Jack Seaman: Bringing Votes In Congress To Light

With little to no media coverage, there have been some important votes in Congress recently. Not that every vote isn’t important but let’s face it, some more than others.

I wanted to take a minute and point out some of the votes and make sure people understand how I am very different than our current congressman. My “would have” votes on these bills are in direct contrast to our current Rep.

First, a topic I already touched on here but I wanted to point it out one more time. I would have vote NO on HR 4152, the “Support for Sovereignty, Integrity, Democracy and Economic Stability of Ukraine Act of 2014″ which authorizes up to $10 billion in loans and guarantees to Ukraine.  Fact is, we’re broke and shouldn’t be meddling in their affairs.

Next is HR 2548, the “Electrify Africa Act”. This act seems to be a bill that requires the President to develop a government strategy to promote electricity in sub-saharan Africa. Why we need the federal government to do this when we have so much debt many issues here at home is beyond me. Further, what is also quietly in the bill is the re-authorization of OPIC (Overseas Private Investment Corp.) which provides taxpayer backed loans, loan guarantees and insurance to private companies that invest overseas. Sounds like corporate welfare in my book. I would have voted NO.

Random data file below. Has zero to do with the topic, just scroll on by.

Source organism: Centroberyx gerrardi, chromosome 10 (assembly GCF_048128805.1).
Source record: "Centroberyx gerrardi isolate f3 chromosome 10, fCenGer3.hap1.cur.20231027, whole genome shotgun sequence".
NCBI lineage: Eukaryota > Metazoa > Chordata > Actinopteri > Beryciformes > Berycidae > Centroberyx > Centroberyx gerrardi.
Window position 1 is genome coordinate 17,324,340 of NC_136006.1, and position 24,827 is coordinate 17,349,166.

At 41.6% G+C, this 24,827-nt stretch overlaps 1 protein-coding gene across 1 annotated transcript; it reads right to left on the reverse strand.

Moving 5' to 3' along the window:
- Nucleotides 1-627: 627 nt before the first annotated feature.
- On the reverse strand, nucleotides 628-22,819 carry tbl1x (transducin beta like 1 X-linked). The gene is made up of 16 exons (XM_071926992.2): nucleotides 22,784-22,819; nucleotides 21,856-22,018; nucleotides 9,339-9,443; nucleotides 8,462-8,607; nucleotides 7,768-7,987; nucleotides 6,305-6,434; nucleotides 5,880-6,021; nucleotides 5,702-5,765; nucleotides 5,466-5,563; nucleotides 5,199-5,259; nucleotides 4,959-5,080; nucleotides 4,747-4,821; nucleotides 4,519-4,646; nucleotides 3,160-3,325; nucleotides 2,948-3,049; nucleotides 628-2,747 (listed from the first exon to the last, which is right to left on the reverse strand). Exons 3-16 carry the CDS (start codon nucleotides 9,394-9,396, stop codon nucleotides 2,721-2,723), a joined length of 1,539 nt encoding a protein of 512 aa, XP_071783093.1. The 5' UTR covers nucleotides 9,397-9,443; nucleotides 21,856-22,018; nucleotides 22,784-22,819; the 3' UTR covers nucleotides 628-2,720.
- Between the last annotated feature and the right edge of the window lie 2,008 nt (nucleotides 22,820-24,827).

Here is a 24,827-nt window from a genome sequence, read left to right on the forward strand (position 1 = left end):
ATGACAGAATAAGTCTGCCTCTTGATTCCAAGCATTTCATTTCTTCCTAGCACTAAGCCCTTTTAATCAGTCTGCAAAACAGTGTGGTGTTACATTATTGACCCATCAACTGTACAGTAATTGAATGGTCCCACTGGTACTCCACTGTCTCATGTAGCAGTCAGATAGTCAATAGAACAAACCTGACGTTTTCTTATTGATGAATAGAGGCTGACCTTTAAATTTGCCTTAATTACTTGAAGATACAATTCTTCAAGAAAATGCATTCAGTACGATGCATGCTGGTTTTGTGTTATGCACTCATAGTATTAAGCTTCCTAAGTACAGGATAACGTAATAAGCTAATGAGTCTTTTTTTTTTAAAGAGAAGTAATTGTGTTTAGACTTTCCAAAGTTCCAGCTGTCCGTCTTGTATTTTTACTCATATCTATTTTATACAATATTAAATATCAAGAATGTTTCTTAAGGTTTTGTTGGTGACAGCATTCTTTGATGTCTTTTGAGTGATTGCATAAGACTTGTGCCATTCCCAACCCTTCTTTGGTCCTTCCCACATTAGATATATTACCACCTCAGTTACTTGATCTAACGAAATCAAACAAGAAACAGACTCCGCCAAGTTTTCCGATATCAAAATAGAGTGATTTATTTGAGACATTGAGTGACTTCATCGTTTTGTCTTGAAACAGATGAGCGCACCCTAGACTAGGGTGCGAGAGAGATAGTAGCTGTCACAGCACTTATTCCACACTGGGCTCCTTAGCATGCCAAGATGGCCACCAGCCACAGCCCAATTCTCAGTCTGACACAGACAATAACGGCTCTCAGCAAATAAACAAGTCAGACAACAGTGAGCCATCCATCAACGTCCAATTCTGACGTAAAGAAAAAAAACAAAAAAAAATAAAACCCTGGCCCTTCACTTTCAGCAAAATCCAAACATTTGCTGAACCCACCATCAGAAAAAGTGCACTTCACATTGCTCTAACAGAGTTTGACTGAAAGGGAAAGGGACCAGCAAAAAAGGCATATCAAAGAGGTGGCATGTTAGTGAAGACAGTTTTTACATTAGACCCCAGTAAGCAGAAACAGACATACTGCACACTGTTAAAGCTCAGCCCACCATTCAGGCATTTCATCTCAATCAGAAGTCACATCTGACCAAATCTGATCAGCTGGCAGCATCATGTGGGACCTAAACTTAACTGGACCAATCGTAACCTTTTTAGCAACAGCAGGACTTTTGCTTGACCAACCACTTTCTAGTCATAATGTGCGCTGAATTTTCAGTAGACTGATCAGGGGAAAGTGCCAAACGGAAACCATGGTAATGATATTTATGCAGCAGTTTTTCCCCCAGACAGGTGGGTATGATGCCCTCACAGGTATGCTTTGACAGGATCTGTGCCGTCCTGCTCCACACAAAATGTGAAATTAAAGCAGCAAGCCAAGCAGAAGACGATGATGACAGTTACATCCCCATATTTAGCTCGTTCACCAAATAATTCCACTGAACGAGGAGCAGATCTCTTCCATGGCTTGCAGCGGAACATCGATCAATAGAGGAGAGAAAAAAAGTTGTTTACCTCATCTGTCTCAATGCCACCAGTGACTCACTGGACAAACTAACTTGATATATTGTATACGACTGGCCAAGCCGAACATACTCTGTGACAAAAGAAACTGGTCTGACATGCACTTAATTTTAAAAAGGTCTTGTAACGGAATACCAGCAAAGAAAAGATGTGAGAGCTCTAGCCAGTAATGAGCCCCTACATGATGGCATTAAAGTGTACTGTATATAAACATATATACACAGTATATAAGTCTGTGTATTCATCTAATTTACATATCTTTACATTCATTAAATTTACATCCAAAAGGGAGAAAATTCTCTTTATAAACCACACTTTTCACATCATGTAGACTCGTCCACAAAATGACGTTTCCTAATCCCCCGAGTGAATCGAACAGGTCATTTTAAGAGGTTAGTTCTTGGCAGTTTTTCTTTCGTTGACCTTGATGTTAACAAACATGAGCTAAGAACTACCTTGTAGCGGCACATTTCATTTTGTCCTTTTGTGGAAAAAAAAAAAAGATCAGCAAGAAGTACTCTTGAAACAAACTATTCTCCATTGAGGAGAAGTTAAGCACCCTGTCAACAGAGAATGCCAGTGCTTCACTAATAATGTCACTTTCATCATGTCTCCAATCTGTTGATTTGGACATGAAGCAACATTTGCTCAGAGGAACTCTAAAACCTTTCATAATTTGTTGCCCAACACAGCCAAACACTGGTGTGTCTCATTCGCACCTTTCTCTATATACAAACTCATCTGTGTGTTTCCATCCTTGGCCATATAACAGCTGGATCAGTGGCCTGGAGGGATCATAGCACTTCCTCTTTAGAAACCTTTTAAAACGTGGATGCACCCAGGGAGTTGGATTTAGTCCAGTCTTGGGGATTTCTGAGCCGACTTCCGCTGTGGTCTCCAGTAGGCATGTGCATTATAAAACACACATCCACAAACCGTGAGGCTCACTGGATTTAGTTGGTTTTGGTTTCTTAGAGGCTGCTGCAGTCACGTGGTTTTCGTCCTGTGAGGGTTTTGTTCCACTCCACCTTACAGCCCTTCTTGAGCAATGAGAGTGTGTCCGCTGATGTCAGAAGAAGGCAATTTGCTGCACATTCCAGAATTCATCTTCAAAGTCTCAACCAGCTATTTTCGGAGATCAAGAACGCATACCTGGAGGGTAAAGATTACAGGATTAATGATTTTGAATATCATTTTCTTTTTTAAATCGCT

Also, we have HR 3361, the USA FREEDOM act, which I wrote about here. Congress had a chance to really curtail NSA abuse but they fell short. Way short. What does it say about a bill when a MAJORITY of the original co-sponsors ultimately voted no on the final version of a bill? Yep, watered down, diluted and gutted is what this once promising bill became. I would have voted NO as well.

Finally, we have HR 4435, the National Defense Authorization Act (NDAA) for 2015. I’ll try to be brief, but in 2012 a clause was added to this bill that allows for the indefinite detention without charge or trial of “covered persons” (including U.S. citizens) anywhere in the world (including U.S. soil) until the “end of hostilities”. This power was claimed to be granted under the Authorization to use Military Force (AUMF), which was passed quickly following 9/11. This clause has been hotly debated and especially frowned on by those who support civil liberties.

There were 2 key amendments offered to this year’s version of the bill. 1.) The Smith amendment which would have removed the indefinite detention portion of the bill entirely. I would have voted YES. 2.) The Schiff amendment which would have sunsetted the AUMF one year from the passage of the bill. I would have voted YES on that as well. (They both failed). Because of these failed amendments I would have voted NO on the main bill.

Actions are louder than words. Talk is cheap but VOTES are actions. As your representative in Congress, I will always vote to stop us from meddling in the affairs of other countries, stop spending money we don’t have, stop corporate welfare, stop NSA data gathering and spying, and of course vote to restore our privacy rights and civil liberties. Anything less would be a disservice to the citizens North Dakota.

Rob Port is the editor of SayAnythingBlog.com, a columnist for the Forum News Service, and host of the Plain Talk Podcast which you can subscribe to by clicking here.

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